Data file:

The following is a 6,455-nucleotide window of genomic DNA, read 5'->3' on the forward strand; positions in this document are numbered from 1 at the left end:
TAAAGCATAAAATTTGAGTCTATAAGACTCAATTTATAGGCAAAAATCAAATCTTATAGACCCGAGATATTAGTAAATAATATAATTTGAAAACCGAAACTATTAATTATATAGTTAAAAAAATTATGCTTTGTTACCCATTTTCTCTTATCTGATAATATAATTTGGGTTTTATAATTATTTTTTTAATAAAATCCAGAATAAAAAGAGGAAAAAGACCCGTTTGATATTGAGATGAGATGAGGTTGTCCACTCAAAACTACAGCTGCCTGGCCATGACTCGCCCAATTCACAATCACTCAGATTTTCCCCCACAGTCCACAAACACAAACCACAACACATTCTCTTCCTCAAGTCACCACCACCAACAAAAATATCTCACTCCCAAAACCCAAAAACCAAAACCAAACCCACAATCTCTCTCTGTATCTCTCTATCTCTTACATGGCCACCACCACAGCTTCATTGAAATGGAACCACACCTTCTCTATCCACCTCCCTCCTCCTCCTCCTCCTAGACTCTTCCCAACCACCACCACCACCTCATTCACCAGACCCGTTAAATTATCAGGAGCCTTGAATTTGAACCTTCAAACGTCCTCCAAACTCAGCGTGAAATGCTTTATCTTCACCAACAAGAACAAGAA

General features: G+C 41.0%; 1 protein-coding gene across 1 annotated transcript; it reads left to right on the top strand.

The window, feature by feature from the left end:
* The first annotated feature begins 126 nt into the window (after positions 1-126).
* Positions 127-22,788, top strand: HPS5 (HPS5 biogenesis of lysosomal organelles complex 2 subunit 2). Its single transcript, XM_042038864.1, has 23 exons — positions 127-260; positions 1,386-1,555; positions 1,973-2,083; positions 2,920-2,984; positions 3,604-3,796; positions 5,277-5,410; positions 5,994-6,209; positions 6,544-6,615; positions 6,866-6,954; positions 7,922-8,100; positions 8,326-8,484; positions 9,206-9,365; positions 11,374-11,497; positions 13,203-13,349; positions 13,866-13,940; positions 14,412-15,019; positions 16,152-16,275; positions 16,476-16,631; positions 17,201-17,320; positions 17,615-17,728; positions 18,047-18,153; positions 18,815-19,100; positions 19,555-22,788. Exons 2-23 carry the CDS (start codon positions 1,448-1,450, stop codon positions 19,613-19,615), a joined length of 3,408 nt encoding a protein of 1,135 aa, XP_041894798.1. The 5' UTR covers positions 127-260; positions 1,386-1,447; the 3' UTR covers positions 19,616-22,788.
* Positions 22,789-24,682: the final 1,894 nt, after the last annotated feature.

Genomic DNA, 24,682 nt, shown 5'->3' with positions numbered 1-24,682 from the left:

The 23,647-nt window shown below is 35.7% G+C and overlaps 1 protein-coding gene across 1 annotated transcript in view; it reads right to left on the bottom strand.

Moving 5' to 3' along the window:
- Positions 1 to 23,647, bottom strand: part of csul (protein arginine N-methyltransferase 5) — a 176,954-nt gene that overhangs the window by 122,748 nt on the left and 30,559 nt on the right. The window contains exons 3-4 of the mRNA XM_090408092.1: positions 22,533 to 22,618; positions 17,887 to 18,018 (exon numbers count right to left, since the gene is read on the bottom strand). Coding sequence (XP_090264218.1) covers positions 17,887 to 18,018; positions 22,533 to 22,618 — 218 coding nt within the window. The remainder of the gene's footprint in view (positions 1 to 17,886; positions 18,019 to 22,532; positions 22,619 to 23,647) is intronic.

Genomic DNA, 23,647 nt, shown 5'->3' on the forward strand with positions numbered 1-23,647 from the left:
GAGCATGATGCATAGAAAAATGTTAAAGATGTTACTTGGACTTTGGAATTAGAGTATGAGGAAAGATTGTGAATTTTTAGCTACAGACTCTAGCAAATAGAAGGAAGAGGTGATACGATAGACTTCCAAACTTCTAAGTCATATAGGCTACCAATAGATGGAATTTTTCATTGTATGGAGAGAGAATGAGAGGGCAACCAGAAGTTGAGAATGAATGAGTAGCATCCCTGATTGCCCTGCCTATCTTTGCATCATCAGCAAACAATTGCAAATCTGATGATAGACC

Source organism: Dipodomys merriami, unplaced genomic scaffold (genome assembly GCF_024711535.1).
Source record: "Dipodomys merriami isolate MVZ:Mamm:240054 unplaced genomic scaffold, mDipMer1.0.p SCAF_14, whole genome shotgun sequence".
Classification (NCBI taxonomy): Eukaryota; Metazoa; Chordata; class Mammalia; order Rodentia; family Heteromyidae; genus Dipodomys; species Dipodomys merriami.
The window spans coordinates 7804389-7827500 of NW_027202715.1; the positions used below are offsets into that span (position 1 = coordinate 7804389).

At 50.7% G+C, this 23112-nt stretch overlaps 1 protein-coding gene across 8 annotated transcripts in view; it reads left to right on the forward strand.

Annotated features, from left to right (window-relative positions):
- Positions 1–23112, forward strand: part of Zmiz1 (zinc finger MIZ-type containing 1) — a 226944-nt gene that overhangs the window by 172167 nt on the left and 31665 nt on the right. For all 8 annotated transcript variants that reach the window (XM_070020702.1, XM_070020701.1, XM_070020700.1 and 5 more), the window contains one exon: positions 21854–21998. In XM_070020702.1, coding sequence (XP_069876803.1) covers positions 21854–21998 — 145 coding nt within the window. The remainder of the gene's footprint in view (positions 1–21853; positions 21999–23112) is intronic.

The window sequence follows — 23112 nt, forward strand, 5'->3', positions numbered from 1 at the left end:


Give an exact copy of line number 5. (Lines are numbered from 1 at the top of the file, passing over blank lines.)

* The first annotated feature begins 126 nt into the window (after positions 1-126).